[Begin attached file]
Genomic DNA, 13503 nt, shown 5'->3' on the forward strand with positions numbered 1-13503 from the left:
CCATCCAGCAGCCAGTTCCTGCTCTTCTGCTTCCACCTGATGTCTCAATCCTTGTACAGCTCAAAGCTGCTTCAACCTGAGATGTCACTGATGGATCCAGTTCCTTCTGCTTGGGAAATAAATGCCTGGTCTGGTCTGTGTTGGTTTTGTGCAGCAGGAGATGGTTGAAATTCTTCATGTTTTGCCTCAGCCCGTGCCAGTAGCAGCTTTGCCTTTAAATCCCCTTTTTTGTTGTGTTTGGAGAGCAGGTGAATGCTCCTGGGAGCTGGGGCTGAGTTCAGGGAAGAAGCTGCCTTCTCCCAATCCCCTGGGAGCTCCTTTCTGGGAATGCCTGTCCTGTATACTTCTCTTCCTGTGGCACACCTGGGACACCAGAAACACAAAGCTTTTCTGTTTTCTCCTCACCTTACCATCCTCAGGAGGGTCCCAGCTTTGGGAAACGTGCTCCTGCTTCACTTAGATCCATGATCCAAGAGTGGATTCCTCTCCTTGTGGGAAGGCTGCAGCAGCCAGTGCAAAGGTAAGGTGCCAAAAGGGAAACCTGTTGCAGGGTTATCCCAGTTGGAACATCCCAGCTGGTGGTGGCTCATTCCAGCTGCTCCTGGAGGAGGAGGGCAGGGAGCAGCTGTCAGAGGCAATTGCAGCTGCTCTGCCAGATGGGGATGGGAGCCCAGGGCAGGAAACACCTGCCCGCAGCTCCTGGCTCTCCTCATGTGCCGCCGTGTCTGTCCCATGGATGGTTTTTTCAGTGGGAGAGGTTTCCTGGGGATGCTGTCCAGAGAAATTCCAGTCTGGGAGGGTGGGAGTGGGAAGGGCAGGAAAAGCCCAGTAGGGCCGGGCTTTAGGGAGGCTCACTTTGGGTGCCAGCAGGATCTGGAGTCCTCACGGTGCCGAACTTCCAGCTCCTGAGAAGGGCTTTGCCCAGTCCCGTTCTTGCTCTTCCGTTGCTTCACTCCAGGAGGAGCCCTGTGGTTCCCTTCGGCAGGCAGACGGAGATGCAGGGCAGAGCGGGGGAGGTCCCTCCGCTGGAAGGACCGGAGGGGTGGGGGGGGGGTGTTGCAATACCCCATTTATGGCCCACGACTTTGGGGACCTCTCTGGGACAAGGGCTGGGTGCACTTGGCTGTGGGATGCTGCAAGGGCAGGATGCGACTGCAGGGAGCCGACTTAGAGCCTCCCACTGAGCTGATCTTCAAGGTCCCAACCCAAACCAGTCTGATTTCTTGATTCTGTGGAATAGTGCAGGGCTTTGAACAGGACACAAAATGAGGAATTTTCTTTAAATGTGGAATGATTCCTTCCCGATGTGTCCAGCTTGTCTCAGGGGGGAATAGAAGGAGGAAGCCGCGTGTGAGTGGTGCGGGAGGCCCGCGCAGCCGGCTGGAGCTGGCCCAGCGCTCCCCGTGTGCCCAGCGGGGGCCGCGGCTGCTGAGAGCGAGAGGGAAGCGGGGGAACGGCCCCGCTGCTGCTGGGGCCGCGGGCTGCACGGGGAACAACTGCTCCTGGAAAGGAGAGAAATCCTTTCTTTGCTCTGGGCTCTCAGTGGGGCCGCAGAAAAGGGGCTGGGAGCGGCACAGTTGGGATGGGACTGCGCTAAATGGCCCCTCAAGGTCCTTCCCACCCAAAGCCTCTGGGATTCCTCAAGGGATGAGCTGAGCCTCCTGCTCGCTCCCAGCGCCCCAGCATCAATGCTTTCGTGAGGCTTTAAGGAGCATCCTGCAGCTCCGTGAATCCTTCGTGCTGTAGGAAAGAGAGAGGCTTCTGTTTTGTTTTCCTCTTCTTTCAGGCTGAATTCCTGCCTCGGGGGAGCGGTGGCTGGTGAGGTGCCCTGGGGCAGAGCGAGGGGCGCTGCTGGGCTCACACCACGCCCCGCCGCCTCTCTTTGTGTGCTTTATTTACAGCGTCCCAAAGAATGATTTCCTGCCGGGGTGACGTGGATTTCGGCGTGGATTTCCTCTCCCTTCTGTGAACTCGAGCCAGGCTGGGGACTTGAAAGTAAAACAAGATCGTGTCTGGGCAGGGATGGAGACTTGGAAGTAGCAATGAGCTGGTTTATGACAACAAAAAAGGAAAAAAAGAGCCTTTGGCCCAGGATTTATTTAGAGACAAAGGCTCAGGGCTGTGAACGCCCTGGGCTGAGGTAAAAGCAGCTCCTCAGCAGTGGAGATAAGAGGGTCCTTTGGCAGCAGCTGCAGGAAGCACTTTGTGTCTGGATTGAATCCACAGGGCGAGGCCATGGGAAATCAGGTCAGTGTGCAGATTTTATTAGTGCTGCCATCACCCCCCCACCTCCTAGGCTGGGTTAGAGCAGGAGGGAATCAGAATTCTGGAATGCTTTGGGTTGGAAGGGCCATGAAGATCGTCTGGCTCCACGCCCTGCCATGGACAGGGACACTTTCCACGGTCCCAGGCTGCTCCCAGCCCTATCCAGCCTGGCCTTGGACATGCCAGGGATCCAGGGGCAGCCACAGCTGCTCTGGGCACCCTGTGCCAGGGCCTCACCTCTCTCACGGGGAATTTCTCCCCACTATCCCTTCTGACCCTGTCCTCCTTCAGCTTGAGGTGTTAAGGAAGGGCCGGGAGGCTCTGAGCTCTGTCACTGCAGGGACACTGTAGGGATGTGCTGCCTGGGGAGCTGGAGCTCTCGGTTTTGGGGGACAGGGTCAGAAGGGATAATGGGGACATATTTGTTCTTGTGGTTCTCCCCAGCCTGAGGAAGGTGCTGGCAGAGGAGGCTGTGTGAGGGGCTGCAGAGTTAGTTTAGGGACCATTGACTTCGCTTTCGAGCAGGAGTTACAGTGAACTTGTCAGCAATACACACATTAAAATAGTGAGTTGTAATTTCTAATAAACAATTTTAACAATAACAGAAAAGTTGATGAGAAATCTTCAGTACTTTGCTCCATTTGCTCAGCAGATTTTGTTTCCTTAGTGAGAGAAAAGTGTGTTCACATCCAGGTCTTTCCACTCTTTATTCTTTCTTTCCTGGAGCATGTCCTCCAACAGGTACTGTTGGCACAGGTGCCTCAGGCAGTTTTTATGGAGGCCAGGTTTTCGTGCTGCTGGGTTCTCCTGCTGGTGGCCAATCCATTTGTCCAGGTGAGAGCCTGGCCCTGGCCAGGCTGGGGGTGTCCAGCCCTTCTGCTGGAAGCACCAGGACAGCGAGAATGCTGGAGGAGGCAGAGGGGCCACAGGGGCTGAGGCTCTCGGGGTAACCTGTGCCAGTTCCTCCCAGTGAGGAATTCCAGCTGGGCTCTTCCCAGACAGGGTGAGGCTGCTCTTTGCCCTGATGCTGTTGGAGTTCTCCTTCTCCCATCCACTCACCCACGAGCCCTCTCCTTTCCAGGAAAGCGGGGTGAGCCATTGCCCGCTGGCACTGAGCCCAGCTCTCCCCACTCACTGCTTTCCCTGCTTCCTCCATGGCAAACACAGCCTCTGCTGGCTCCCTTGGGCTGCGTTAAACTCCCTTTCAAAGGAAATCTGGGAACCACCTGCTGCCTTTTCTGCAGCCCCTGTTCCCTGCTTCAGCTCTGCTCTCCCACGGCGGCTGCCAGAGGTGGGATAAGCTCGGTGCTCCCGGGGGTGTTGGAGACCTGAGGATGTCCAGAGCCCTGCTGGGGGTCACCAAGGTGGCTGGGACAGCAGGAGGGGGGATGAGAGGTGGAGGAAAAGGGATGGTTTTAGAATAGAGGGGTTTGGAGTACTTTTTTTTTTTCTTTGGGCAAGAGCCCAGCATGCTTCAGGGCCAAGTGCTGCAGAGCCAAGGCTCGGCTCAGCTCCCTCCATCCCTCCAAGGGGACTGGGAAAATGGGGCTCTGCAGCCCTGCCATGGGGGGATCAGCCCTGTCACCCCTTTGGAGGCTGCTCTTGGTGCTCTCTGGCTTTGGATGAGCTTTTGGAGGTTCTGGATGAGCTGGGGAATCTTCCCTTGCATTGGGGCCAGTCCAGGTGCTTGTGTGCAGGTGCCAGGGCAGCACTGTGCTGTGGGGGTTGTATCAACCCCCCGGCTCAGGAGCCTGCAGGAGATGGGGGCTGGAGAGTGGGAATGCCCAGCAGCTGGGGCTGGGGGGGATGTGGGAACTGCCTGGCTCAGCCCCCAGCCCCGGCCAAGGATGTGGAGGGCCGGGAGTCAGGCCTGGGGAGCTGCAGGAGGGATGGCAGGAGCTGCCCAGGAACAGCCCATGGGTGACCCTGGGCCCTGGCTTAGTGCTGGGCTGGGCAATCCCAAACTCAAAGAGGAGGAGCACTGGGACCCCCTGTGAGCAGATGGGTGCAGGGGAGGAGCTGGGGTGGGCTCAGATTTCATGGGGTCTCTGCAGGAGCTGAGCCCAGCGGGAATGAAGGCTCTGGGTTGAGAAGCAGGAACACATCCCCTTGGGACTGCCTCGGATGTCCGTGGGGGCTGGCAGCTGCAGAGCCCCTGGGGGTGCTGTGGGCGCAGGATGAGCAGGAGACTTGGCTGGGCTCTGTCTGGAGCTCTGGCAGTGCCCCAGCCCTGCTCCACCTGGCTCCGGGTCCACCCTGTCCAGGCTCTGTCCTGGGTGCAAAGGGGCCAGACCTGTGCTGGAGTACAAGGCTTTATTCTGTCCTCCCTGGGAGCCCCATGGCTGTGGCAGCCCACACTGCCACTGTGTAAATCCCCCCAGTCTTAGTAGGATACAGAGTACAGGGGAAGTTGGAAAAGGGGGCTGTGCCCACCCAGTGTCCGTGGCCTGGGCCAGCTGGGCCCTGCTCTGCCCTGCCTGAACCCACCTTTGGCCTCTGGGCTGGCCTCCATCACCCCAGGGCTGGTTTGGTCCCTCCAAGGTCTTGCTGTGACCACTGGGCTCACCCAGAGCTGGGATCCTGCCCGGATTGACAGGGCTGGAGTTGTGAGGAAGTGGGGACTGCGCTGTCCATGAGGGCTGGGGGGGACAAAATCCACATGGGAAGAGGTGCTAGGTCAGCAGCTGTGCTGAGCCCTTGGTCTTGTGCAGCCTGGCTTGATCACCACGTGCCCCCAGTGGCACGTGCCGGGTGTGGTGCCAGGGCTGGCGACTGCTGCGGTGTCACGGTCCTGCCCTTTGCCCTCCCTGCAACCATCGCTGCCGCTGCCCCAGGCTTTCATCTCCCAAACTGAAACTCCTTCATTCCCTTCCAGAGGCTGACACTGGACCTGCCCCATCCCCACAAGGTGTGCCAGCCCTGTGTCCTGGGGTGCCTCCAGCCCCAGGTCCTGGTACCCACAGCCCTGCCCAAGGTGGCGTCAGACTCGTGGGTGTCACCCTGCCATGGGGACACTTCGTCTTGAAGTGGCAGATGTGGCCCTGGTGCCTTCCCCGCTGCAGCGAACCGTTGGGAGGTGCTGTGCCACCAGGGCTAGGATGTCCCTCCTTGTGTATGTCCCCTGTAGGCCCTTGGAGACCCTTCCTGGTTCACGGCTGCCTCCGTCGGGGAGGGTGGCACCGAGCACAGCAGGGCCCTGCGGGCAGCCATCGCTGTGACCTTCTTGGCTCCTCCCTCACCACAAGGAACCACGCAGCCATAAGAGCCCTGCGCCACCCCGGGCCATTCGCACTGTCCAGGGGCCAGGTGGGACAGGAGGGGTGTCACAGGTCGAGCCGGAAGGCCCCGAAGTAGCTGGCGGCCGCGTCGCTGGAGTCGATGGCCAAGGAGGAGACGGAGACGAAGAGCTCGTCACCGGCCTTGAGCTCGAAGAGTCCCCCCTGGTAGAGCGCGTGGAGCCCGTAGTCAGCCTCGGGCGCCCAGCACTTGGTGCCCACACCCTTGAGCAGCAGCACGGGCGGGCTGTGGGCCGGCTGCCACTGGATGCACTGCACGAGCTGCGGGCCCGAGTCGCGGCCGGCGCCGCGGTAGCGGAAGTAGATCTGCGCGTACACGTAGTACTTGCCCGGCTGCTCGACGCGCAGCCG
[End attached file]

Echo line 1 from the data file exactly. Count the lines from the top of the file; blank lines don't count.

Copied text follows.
Genomic DNA, 13503 nt, shown 5'->3' on the forward strand with positions numbered 1-13503 from the left: